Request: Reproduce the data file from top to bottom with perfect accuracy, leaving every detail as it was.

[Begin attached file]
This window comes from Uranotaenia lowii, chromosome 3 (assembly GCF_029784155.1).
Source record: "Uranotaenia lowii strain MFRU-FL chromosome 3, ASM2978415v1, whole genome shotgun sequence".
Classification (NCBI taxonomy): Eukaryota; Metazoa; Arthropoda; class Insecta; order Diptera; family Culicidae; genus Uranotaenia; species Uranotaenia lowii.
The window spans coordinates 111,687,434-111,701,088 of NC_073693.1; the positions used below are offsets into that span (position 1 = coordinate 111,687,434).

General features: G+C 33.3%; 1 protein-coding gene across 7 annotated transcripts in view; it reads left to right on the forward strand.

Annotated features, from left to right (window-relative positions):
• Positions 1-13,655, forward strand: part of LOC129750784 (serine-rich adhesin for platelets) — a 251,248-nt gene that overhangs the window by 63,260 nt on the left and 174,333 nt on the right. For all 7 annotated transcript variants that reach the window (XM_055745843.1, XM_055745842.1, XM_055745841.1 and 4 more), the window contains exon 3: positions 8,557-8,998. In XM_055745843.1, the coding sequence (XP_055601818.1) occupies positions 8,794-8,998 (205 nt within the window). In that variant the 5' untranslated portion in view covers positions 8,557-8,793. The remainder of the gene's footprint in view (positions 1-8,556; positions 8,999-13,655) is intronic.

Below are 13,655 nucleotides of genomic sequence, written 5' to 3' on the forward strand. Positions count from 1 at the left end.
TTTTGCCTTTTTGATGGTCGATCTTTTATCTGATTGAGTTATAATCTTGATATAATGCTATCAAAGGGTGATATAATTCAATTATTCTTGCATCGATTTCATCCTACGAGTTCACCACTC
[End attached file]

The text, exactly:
This window comes from Uranotaenia lowii, chromosome 3 (assembly GCF_029784155.1).
Source record: "Uranotaenia lowii strain MFRU-FL chromosome 3, ASM2978415v1, whole genome shotgun sequence".
Classification (NCBI taxonomy): Eukaryota; Metazoa; Arthropoda; class Insecta; order Diptera; family Culicidae; genus Uranotaenia; species Uranotaenia lowii.
The window spans coordinates 111,687,434-111,701,088 of NC_073693.1; the positions used below are offsets into that span (position 1 = coordinate 111,687,434).

General features: G+C 33.3%; 1 protein-coding gene across 7 annotated transcripts in view; it reads left to right on the forward strand.

Annotated features, from left to right (window-relative positions):
• Positions 1-13,655, forward strand: part of LOC129750784 (serine-rich adhesin for platelets) — a 251,248-nt gene that overhangs the window by 63,260 nt on the left and 174,333 nt on the right. For all 7 annotated transcript variants that reach the window (XM_055745843.1, XM_055745842.1, XM_055745841.1 and 4 more), the window contains exon 3: positions 8,557-8,998. In XM_055745843.1, the coding sequence (XP_055601818.1) occupies positions 8,794-8,998 (205 nt within the window). In that variant the 5' untranslated portion in view covers positions 8,557-8,793. The remainder of the gene's footprint in view (positions 1-8,556; positions 8,999-13,655) is intronic.

Below are 13,655 nucleotides of genomic sequence, written 5' to 3' on the forward strand. Positions count from 1 at the left end.
TTTTGCCTTTTTGATGGTCGATCTTTTATCTGATTGAGTTATAATCTTGATATAATGCTATCAAAGGGTGATATAATTCAATTATTCTTGCATCGATTTCATCCTACGAGTTCACCACTC